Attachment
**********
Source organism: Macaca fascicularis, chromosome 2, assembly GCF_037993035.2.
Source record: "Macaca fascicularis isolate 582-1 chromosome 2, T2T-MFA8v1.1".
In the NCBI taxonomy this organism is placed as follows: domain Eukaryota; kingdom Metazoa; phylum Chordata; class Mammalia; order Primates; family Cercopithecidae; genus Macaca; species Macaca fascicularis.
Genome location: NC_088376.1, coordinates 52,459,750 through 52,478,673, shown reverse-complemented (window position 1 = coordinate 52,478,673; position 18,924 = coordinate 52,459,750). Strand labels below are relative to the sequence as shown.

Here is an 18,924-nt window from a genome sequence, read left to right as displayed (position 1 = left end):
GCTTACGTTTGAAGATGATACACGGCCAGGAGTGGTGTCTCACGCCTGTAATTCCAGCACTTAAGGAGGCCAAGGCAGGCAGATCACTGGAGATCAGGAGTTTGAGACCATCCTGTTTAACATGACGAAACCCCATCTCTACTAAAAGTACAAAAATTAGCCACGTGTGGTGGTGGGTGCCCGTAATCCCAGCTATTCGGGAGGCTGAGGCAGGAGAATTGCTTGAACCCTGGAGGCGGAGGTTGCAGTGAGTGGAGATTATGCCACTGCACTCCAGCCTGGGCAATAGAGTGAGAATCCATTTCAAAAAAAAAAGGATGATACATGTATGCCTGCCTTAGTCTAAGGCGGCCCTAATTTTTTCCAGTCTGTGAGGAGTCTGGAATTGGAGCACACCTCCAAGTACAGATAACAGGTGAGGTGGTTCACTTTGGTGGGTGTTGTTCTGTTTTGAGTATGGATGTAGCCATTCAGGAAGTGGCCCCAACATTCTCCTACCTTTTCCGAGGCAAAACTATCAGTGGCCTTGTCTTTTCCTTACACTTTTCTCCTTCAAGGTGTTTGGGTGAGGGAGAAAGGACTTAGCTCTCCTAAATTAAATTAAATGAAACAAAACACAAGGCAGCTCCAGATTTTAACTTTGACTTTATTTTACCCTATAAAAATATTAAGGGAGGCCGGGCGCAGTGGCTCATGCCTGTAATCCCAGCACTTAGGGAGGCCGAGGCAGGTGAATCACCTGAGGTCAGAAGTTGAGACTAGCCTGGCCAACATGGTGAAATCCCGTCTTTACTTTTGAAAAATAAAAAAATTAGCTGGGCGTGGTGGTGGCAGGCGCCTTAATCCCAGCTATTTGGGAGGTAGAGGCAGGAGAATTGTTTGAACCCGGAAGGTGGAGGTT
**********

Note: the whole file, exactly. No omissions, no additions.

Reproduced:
Source organism: Macaca fascicularis, chromosome 2, assembly GCF_037993035.2.
Source record: "Macaca fascicularis isolate 582-1 chromosome 2, T2T-MFA8v1.1".
In the NCBI taxonomy this organism is placed as follows: domain Eukaryota; kingdom Metazoa; phylum Chordata; class Mammalia; order Primates; family Cercopithecidae; genus Macaca; species Macaca fascicularis.
Genome location: NC_088376.1, coordinates 52,459,750 through 52,478,673, shown reverse-complemented (window position 1 = coordinate 52,478,673; position 18,924 = coordinate 52,459,750). Strand labels below are relative to the sequence as shown.

Here is an 18,924-nt window from a genome sequence, read left to right as displayed (position 1 = left end):
GCTTACGTTTGAAGATGATACACGGCCAGGAGTGGTGTCTCACGCCTGTAATTCCAGCACTTAAGGAGGCCAAGGCAGGCAGATCACTGGAGATCAGGAGTTTGAGACCATCCTGTTTAACATGACGAAACCCCATCTCTACTAAAAGTACAAAAATTAGCCACGTGTGGTGGTGGGTGCCCGTAATCCCAGCTATTCGGGAGGCTGAGGCAGGAGAATTGCTTGAACCCTGGAGGCGGAGGTTGCAGTGAGTGGAGATTATGCCACTGCACTCCAGCCTGGGCAATAGAGTGAGAATCCATTTCAAAAAAAAAAGGATGATACATGTATGCCTGCCTTAGTCTAAGGCGGCCCTAATTTTTTCCAGTCTGTGAGGAGTCTGGAATTGGAGCACACCTCCAAGTACAGATAACAGGTGAGGTGGTTCACTTTGGTGGGTGTTGTTCTGTTTTGAGTATGGATGTAGCCATTCAGGAAGTGGCCCCAACATTCTCCTACCTTTTCCGAGGCAAAACTATCAGTGGCCTTGTCTTTTCCTTACACTTTTCTCCTTCAAGGTGTTTGGGTGAGGGAGAAAGGACTTAGCTCTCCTAAATTAAATTAAATGAAACAAAACACAAGGCAGCTCCAGATTTTAACTTTGACTTTATTTTACCCTATAAAAATATTAAGGGAGGCCGGGCGCAGTGGCTCATGCCTGTAATCCCAGCACTTAGGGAGGCCGAGGCAGGTGAATCACCTGAGGTCAGAAGTTGAGACTAGCCTGGCCAACATGGTGAAATCCCGTCTTTACTTTTGAAAAATAAAAAAATTAGCTGGGCGTGGTGGTGGCAGGCGCCTTAATCCCAGCTATTTGGGAGGTAGAGGCAGGAGAATTGTTTGAACCCGGAAGGTGGAGGTT